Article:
Gary Toebben is President & CEO of the Los Angeles Area Chamber of Commerce. For more, visit Fox & Hounds Daily.

Three months ago, the City of Los Angeles teetered on the edge of insolvency. City leaders appeared unable to eliminate the $500 million budget deficit and lead Los Angeles out of its budget morass.

Since then, Mayor Antonio Villaraigosa and the City Council made the tough decisions that will prevent another near-term fiscal crisis.

However, City Council members have come under increasing pressure to back down from making many of the tough cuts. Now it’s time for the business community to speak up in support of their efforts and help keep Los Angeles on the right financial track.

The recent budget deal demonstrated that Mayor Villaraigosa and the majority of the City Council are serious about facing down our deficit. With the help of Chief Administrative Officer Miguel Santana and City Controller Wendy Greuel, City officials cut $500 million in spending. More than three-quarters of this amount represents long-term annual savings.

The approved budget reduces the City’s workforce by 3,500 positions. This was achieved through early retirement incentives, eliminating positions that were vacant, and approximately 300 actual layoffs. According to the CAO, the city’s workforce will soon be at the same level as it was at the end of Mayor Tom Bradley’s administration – nearly 20 years ago.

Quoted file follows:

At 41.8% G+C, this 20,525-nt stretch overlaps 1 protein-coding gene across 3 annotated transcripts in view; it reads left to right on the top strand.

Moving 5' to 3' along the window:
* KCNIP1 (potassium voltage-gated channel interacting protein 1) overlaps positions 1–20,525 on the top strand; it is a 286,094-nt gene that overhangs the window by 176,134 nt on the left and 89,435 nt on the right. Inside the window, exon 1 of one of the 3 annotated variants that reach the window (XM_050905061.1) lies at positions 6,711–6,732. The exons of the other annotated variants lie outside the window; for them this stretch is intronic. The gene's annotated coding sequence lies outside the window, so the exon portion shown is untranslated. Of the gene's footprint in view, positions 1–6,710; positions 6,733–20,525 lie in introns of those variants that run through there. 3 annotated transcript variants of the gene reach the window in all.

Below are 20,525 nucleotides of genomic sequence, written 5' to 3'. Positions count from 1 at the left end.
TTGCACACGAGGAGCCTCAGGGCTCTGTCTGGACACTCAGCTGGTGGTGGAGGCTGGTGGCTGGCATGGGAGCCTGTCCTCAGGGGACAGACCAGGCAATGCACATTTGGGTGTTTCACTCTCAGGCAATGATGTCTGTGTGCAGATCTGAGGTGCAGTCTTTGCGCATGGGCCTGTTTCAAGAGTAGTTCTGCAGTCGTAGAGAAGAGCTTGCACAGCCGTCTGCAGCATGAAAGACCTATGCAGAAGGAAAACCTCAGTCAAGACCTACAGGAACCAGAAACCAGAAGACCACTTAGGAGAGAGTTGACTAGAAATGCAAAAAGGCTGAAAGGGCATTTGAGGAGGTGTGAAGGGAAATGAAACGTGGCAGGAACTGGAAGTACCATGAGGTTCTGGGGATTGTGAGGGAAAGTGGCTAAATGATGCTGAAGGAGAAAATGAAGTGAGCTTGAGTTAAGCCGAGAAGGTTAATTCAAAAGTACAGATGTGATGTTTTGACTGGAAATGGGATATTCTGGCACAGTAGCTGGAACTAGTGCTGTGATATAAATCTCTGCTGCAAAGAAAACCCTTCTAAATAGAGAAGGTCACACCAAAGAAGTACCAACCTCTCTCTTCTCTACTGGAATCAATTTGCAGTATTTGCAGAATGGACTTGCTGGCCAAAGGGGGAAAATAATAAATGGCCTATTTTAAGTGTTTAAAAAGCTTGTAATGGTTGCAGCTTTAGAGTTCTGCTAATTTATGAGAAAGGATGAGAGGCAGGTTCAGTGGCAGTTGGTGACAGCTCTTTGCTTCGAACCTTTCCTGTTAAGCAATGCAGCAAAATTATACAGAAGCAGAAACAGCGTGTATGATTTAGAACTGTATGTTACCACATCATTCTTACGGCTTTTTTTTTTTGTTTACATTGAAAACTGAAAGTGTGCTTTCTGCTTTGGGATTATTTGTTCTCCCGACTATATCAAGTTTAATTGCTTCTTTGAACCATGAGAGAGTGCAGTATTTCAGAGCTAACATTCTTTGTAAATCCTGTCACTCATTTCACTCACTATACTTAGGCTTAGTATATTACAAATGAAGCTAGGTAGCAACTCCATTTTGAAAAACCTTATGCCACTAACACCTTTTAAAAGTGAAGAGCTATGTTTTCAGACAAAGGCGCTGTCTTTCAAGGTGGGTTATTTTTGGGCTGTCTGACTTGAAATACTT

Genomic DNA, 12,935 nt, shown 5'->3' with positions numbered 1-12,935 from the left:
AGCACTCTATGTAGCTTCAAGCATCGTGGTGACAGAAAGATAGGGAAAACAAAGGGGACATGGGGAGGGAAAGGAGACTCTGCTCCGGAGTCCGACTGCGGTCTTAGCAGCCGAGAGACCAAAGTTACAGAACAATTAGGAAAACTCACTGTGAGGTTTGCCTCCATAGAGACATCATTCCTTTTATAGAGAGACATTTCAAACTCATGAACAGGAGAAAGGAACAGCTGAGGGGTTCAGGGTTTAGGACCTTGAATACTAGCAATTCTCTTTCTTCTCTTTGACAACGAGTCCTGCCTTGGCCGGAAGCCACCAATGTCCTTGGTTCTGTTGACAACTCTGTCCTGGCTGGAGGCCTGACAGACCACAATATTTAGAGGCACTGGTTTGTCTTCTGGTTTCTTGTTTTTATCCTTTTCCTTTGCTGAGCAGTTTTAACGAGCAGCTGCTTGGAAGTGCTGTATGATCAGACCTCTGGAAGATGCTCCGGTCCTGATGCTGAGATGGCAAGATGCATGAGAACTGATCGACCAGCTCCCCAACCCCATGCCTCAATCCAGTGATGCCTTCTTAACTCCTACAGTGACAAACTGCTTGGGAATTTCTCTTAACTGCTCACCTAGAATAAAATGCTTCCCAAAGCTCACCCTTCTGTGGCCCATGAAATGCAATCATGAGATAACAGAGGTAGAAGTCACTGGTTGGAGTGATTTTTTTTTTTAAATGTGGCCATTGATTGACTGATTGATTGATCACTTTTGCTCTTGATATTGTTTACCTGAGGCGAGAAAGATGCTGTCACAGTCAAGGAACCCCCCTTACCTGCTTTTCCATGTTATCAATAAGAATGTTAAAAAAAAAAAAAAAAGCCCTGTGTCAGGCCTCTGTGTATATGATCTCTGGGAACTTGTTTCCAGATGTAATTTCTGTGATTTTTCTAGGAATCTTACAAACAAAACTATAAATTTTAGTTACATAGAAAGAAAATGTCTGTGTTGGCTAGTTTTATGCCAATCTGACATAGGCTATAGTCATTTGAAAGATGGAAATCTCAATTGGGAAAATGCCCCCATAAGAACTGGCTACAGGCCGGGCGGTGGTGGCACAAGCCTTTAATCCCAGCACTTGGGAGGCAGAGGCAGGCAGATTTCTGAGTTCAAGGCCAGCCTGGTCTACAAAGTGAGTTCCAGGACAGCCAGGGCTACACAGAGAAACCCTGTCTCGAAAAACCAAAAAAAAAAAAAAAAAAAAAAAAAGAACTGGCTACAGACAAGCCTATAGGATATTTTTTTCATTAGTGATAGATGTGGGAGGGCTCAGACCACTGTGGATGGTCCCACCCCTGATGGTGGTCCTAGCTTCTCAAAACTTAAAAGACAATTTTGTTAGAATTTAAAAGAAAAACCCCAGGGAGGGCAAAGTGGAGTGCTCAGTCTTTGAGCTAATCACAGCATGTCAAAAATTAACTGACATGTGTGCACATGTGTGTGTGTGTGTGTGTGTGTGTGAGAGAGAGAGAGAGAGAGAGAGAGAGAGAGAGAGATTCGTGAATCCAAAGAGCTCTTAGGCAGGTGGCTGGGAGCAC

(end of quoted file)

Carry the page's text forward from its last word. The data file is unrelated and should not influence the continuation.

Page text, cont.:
As every businessperson knows, layoffs are the most difficult decision we have to make. But because the City’s workforce grew by 5,000 positions over the last decade and the majority of the City budget is personnel costs, a reduction in personnel was essential to overcoming the structural deficit of the City’s budget.

It should be noted that members of the City Council are still under pressure to not lay off any employees and save the 5.75 percent pay increase that any layoffs will trigger in the current City labor agreement. While this trigger will add $26 million to this year’s budget, the raises would go into effect eventually anyway because they were already agreed to as part of a long-term labor contract approved several years ago.

It is important to acknowledge the severity of these budget cuts. There is no corner of the City that will be immune. The reality is that libraries and recreational centers will be open fewer hours. Tree trimming and pothole repairs will be delayed for months. Many programs that benefit children and seniors will be impacted. These are gut-wrenching decisions. However, as in our personal and business budgets, the City of Los Angeles must reduce the services that it cannot afford.

For City businesses and residents, we cannot be passive observers at City Hall.  Now is the time for each of us to pick up the phone or write an e-mail to your Councilmember.

Tell them that you understand and support these tough decisions.

They need to hear from you. Otherwise, there will be little incentive to make other tough decisions that will be necessary in the future.